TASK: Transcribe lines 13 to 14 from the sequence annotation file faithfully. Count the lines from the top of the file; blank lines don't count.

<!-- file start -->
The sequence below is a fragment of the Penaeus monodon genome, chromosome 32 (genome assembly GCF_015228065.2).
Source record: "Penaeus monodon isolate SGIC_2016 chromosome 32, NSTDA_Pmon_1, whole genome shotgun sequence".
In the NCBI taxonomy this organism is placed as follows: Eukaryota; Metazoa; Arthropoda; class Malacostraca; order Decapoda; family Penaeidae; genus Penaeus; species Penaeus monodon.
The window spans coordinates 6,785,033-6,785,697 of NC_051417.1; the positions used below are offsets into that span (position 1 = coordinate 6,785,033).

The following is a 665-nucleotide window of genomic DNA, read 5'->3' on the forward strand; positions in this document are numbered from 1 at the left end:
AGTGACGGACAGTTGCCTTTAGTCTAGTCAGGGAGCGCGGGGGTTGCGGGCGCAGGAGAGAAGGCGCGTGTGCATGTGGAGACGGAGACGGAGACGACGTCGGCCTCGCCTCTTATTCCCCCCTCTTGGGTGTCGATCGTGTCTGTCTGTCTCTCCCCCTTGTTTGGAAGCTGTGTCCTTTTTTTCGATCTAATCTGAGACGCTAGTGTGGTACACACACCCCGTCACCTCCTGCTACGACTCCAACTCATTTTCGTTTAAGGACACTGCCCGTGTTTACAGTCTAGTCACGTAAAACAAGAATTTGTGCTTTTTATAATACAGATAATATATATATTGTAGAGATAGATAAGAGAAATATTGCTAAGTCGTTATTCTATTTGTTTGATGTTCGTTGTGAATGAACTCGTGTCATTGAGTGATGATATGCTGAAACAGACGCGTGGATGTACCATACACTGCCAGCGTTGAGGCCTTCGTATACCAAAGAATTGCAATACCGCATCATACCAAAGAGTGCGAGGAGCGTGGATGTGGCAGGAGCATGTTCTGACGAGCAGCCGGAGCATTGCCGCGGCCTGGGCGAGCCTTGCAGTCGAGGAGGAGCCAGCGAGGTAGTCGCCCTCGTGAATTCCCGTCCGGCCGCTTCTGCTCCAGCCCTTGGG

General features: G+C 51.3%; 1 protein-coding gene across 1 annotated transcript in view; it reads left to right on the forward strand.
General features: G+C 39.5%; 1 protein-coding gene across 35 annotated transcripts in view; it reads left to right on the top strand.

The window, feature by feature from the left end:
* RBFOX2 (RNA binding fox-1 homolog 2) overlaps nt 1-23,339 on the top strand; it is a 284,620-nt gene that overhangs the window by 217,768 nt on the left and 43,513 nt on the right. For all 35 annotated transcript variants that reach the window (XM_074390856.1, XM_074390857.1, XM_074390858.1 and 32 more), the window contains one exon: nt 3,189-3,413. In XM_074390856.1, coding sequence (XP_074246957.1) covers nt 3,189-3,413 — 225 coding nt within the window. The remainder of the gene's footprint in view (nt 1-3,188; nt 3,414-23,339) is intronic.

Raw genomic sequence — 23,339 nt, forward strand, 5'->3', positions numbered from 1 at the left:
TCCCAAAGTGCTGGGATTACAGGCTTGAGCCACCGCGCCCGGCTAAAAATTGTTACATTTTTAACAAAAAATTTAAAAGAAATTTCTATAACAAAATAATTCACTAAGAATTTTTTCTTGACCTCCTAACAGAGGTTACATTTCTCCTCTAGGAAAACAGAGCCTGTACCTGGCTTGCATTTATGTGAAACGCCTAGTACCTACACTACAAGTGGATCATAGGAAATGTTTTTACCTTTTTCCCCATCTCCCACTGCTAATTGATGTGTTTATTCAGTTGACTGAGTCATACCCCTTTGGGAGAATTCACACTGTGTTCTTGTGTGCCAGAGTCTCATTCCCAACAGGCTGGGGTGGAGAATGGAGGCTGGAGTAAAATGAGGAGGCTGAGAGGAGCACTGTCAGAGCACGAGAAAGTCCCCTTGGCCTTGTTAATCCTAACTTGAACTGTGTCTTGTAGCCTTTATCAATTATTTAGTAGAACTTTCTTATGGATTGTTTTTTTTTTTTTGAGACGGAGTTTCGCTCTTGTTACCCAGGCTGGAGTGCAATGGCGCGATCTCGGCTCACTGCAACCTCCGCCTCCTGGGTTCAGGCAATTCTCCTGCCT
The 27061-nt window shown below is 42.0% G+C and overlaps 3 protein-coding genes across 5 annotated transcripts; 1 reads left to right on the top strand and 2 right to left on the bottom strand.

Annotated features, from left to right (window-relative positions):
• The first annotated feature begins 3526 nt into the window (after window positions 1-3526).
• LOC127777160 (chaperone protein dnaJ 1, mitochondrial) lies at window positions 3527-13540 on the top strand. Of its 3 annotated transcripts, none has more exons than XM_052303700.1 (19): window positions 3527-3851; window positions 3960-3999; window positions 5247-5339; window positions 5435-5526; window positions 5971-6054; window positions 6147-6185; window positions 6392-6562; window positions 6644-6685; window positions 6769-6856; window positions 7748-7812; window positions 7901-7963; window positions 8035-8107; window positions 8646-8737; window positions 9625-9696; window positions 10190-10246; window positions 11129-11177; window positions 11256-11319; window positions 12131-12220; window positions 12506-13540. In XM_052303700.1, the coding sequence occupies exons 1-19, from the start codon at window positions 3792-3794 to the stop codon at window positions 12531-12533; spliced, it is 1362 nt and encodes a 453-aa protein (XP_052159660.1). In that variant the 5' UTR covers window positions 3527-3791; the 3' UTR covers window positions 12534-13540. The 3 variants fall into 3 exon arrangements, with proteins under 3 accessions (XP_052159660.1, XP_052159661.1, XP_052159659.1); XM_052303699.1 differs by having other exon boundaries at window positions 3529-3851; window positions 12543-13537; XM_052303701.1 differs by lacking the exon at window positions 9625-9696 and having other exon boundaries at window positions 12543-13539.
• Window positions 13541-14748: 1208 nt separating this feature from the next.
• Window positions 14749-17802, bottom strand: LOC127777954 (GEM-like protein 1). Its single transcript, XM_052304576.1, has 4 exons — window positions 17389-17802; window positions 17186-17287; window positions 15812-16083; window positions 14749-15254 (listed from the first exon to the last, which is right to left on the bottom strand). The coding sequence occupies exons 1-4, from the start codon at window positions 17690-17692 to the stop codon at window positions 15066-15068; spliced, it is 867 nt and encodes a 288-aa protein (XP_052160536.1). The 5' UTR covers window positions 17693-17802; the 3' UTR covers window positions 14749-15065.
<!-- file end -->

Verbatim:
The 27061-nt window shown below is 42.0% G+C and overlaps 3 protein-coding genes across 5 annotated transcripts; 1 reads left to right on the top strand and 2 right to left on the bottom strand.

Annotated features, from left to right (window-relative positions):